Sunday, August 2, 2015

Opening shots fired in budget hearings

On the first day of hearings on next year’s budget, City Council made clear what it wants to focus on this spring: property taxes and labor disputes - two topics that have caused headaches for Mayor Nutter’s administration in recent weeks.

Opening shots fired in budget hearings

0 comments

On the first day of hearings on next year’s budget, City Council made clear what it wants to focus on this spring: property taxes and labor disputes - two topics that have caused headaches for Mayor Nutter’s administration in recent weeks. 

In a lightning round of questioning nominally tied to the five-year fiscal plan, top administration officials fielded inquiries over why they are demanding possible furloughs from blue-collar workers, why more money isn’t being reserved for the firefighters, why the city is turning to workers to solve the pension crisis and other questions on labor.

Union negotiations are typically the domain of the administration, but Council members are angling to get involved following the municipal unions’ protest of Nutter’s budget address two weeks ago that forced the mayor to abandon his speech.

“I’m not quite sure where this body stands or what kind of standing we have with contract negotiations, but as you can tell, we’re going to be involved using this process and asking questions,” said Councilman Bobby Henon, the former political director of the powerful electricians’ Local 98.

Council President Darrell Clarke said during an intermission Monday that he had never heard so many questions from Council members about union contracts.

Everett Gillison, Nutter’s chief of staff, told Council members that the administration is working to resolve contract disputes as soon as possible. Citing legal concerns, he declined to answer questions about the specifics of ongoing negotiations with the three city unions that have been working without contracts since 2009.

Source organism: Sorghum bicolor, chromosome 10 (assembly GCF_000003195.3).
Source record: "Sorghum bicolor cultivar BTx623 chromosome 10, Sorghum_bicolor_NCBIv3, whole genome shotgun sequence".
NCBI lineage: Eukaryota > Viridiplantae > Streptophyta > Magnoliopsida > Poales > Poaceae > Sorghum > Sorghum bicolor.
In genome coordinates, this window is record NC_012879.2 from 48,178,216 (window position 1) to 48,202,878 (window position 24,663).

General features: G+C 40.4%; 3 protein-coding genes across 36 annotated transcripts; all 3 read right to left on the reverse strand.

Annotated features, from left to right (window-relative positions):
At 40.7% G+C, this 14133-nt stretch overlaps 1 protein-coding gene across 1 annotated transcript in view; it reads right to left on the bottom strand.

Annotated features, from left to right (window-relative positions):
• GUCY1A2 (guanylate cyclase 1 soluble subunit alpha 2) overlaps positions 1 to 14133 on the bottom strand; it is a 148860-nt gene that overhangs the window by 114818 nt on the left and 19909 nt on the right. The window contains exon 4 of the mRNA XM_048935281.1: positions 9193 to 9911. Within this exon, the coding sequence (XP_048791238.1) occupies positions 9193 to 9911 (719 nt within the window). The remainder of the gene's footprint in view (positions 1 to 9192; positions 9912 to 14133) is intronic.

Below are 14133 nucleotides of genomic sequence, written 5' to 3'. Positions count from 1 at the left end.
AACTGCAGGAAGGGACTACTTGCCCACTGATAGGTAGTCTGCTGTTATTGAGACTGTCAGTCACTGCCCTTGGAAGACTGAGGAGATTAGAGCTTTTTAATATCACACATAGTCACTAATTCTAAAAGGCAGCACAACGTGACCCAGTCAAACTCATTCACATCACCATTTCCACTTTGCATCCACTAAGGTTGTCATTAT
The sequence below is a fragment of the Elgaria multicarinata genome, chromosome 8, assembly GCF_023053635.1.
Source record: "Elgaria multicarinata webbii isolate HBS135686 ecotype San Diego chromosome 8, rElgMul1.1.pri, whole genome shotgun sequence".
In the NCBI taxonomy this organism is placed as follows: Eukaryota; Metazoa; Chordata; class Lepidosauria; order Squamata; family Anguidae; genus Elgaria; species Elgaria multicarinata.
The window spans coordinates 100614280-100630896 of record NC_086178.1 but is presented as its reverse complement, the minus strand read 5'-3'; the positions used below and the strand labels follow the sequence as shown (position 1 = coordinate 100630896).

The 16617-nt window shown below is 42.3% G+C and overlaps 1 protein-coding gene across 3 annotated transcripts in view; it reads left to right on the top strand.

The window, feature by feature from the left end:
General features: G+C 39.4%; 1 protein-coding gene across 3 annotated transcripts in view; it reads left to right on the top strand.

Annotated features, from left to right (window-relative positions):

Gillison said it remains "a time of continuing limited resources," He and Finance Director Rob Dubow emphasized that rising personnel costs like health care and pensions take up a bigger portion of the city budget every year and are a barrier to making investments with discretionary spending. 

Council members also asked about the city's tax-collection efforts and the Actual Value Initiative, the new property-tax system set to begin next year.

They will dig deeper into that subject tomorrow in their hearing with the Office of Property Assessment, which recently completed its reassessment of every taxable property in the city to begin implementing the Actual Value Initiative. 

0 comments
We encourage respectful comments but reserve the right to delete anything that doesn't contribute to an engaging dialogue.
Help us moderate this thread by flagging comments that violate our guidelines.

Comment policy:

Philly.com comments are intended to be civil, friendly conversations. Please treat other participants with respect and in a way that you would want to be treated. You are responsible for what you say. And please, stay on topic. If you see an objectionable post, please report it to us using the "Report Abuse" option.

Please note that comments are monitored by Philly.com staff. We reserve the right at all times to remove any information or materials that are unlawful, threatening, abusive, libelous, defamatory, obscene, vulgar, pornographic, profane, indecent or otherwise objectionable. Personal attacks, especially on other participants, are not permitted. We reserve the right to permanently block any user who violates these terms and conditions.

Additionally comments that are long, have multiple paragraph breaks, include code, or include hyperlinks may not be posted.

Read 0 comments
 
comments powered by Disqus
About this blog
William Bender, a Drexel graduate who landed at the Daily News in 2007, has covered everything from South Philly mobsters to doomsday hucksters. He occasionally writes about local food trucks and always eats everything on his plate, whether it be a bloody rib eye or a corrupt politician. E-mail tips to benderw@phillynews.com
 Follow William on Twitter

David Gambacorta, has been a reporter with the Daily News since 2005, covering crime, police corruption and all of the other bizarre things that happen in Philadelphia. Now he’s covering the 2015 mayor’s race, because he enjoys a good circus just as much as the next guy. He’s always looking to get a cup of coffee. Send news tips and other musings on life to gambacd@phillynews.com
 Follow David on Twitter

Also on Philly.com
letter icon Newsletter